More on Eugene Todd below. Meanwhile, some numbers.
Yes, Regis. That’s my final answer. The question? How many entrants do I think there will be in this year’s WSOP Main Event.
Why have I committed to an exact figure? A poster over on 2+2 started a contest to pick the number of entrants in this year’s WSOP Main Event. The one who comes closest without going over gets 50 clams (to be transferred by said poster into yr Full Tilt, Pokerstars, or Ultimate Bet account). Contest remains open until July 1.
So I went ahead and decided yesterday to throw my fedora into the ring by adding a guess to the thread. (Someone is compiling all of the entries on a spreadsheet here). About three weeks ago, I stated here I thought we’d be looking at somewhere between 5,400 and 5,800 entries this year. So I put in my guess at 5,763. I was the 457th person to enter the contest.
Trolling through the entries . . . . When I made my guess, the highest number guessed was 22,345. (Yeah, right.) The lowest was zero, an apparent “Price Is Right”-style maneuver that was quickly thwarted by the person who guessed there would be only one entrant this year. The average for all the entries (as of the time I put in my guess) was 7,305. The median was 7,231 (half guessing above, half below).
Intriguing to consider how the hundreds of contestants have so far collectively come up with a final total in the 7,200-7,300 range. It should be noted that the contest discourages people from picking a figure someone else has already chosen (else one wants to split the prize), so that might slightly skew people’s choices -- not by much, though.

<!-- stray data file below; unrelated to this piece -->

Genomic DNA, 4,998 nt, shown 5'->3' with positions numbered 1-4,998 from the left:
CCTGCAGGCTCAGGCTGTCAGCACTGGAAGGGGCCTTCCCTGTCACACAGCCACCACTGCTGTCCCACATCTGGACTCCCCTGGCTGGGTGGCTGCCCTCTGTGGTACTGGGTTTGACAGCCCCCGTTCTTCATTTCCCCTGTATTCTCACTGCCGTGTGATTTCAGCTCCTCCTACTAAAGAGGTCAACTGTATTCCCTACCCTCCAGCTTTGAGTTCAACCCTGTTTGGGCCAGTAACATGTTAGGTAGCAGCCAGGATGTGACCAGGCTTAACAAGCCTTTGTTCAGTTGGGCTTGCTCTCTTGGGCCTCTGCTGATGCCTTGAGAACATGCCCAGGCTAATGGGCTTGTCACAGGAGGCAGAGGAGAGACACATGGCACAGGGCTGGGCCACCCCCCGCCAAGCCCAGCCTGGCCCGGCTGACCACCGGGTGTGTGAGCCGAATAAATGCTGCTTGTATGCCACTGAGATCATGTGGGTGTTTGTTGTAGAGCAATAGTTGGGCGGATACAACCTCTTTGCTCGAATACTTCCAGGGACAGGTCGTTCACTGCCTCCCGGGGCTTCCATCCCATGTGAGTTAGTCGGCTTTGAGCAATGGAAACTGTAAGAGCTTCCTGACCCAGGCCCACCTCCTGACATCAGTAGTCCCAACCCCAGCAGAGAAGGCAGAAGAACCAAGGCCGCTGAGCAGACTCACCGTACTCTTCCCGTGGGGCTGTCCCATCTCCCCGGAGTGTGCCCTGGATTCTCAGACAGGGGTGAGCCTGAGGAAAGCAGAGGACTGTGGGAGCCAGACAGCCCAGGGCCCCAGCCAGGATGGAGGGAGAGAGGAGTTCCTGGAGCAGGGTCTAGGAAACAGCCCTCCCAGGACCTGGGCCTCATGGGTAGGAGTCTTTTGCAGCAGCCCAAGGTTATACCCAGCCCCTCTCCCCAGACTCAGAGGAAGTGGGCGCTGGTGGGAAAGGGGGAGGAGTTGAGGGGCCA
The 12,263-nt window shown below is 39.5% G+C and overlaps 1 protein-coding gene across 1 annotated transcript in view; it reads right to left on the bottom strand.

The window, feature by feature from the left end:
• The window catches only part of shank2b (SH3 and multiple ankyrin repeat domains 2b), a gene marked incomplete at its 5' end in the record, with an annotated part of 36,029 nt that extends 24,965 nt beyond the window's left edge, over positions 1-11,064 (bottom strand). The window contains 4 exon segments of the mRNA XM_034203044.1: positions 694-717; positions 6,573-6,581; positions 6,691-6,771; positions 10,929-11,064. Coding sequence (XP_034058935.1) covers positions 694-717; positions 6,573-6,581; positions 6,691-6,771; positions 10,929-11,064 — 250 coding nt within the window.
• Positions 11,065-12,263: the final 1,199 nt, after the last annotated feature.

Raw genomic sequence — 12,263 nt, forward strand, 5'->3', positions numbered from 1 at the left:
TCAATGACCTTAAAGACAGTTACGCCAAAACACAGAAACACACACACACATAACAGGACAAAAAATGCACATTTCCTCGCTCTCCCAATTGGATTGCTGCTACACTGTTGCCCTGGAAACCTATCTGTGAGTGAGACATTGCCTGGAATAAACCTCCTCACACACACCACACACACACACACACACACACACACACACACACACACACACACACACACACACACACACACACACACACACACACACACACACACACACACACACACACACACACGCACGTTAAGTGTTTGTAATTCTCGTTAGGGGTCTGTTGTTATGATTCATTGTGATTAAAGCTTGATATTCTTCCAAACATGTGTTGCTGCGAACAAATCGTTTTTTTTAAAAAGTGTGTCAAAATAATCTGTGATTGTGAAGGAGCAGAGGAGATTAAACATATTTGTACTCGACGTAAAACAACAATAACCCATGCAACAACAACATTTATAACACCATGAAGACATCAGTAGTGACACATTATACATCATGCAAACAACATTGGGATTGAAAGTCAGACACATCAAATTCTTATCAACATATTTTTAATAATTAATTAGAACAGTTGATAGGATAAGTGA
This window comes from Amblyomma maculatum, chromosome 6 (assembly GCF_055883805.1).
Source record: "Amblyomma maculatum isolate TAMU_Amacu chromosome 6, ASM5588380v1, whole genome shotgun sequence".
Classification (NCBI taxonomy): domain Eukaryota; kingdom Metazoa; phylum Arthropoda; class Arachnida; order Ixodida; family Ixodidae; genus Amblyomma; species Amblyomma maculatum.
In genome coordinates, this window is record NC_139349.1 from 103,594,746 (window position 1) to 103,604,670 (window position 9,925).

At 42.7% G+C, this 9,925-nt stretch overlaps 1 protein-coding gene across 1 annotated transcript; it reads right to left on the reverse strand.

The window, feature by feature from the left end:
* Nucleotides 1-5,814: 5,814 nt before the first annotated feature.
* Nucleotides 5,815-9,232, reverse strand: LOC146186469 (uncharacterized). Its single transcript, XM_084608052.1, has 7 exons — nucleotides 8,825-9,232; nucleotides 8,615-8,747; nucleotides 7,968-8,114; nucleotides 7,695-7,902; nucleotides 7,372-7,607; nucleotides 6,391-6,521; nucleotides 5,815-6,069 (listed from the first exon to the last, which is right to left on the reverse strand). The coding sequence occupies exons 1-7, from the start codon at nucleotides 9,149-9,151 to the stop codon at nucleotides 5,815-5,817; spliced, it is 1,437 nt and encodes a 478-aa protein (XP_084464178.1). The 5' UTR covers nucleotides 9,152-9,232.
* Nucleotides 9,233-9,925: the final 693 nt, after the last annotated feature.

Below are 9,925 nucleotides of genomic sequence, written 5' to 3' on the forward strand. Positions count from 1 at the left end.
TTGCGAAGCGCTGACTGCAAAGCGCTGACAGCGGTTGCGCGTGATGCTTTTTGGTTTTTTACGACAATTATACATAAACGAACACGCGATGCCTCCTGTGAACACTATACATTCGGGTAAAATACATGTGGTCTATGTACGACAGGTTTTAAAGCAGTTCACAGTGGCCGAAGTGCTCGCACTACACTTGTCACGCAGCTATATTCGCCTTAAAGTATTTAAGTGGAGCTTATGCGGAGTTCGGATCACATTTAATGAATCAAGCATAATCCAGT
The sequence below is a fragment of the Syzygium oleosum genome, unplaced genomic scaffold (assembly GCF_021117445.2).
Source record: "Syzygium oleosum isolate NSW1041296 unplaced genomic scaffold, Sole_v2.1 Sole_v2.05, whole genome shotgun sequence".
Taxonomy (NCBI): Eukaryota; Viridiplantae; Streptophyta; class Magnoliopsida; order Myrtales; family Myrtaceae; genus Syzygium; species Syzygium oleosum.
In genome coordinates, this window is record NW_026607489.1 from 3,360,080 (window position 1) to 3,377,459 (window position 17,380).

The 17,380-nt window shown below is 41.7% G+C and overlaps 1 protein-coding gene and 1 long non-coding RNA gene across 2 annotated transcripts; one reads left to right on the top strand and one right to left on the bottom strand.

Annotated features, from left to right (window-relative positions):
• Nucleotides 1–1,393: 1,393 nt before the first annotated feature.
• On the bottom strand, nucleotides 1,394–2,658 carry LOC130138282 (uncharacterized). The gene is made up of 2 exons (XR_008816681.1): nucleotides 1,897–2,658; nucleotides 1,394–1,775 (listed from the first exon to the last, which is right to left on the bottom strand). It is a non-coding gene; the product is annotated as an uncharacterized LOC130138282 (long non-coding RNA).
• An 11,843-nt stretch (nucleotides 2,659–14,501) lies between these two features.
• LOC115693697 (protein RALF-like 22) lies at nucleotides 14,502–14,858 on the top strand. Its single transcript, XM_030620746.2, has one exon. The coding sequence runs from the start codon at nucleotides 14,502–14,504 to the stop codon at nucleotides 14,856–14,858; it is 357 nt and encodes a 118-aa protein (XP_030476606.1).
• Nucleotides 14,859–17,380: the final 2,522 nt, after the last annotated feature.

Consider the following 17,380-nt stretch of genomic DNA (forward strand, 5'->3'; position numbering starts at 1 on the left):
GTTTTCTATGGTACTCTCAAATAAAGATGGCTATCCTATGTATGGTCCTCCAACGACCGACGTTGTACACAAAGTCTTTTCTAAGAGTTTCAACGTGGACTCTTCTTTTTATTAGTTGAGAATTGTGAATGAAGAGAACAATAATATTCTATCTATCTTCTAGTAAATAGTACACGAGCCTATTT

Should be interesting, I think, to see whether the actual number of Main Event entrants approaches this “collective” guess of those who have entered the contest. There’s a school of thought that believes this approach -- i.e., gathering an average prediction from a large sample size of individual predictions -- is actually a reasonable way to predict future events. (Anybody else remember that story about the ill-fated governmental agency that tried to create a “futures market” in predicting terrorist acts?)
That’s the number of hands played heads-up last night between Qushqar Morad and Alan Smurfit at the final table of Event No. 33, the $1,500 pot limit Omaha with rebuys event. Smurfit finally emerged as the victor.
Heads-up lasted over five hours, the longest heads-up battle thus far at this year’s WSOP. By a hell of a lot, actually. The longest previously (in terms of number of hands played) had been Event No. 13, when Allen Cunningham took 80 hands to best Jeff Lisandro in the $5,000 pot limit Hold ’em event. The shortest heads-up battle so far this year was -- interestingly enough -- at another pot limit Omaha event, Event No. 23 (the $1,500 buy-in PLO), when Scott Clements took out a short-stacked Eric “Rizen” Lynch in a single hand.
On the left there is a rundown of the number of hands played heads-up at all of the events thus far at this year’s WSOP. (For those events where PokerNews didn’t have hand-by-hand coverage, I’ve made estimates.)
As has been done for a number of events this year, PokerNews provided hand-by-hand coverage of Event No. 33’s final table, so you can go back and look at every hand of the Morad-Smurfit epic battle. Pretty cool for us PLO players.
Number of times Eugene Todd said “bro” during his PokerWire interview yesterday. Again, that’s an estimate, as the man got some serious momentum going a few minutes in. Also heard hosts Gavin Smith, Joe Sebok, and Joe Stapleton use the word at least a dozen times between them during the 23-minute long interview.
You owe it to yourself to give it a listen. Todd is an very likable, extremely funny dude, bro, and the interview ends up coming close to reaching the overall hilarity level of Haralabos Voulgaris’s spot on The Circuit last year. Several “listener-dissolves-into-helpless-laughter” moments here, including the quote listed above. I’m not going to ruin it for you any further with more quotes -- go check it out yourself.
And when you are done there, go over to PokerNews’ live reporting for all the latest.
Labels: *the rumble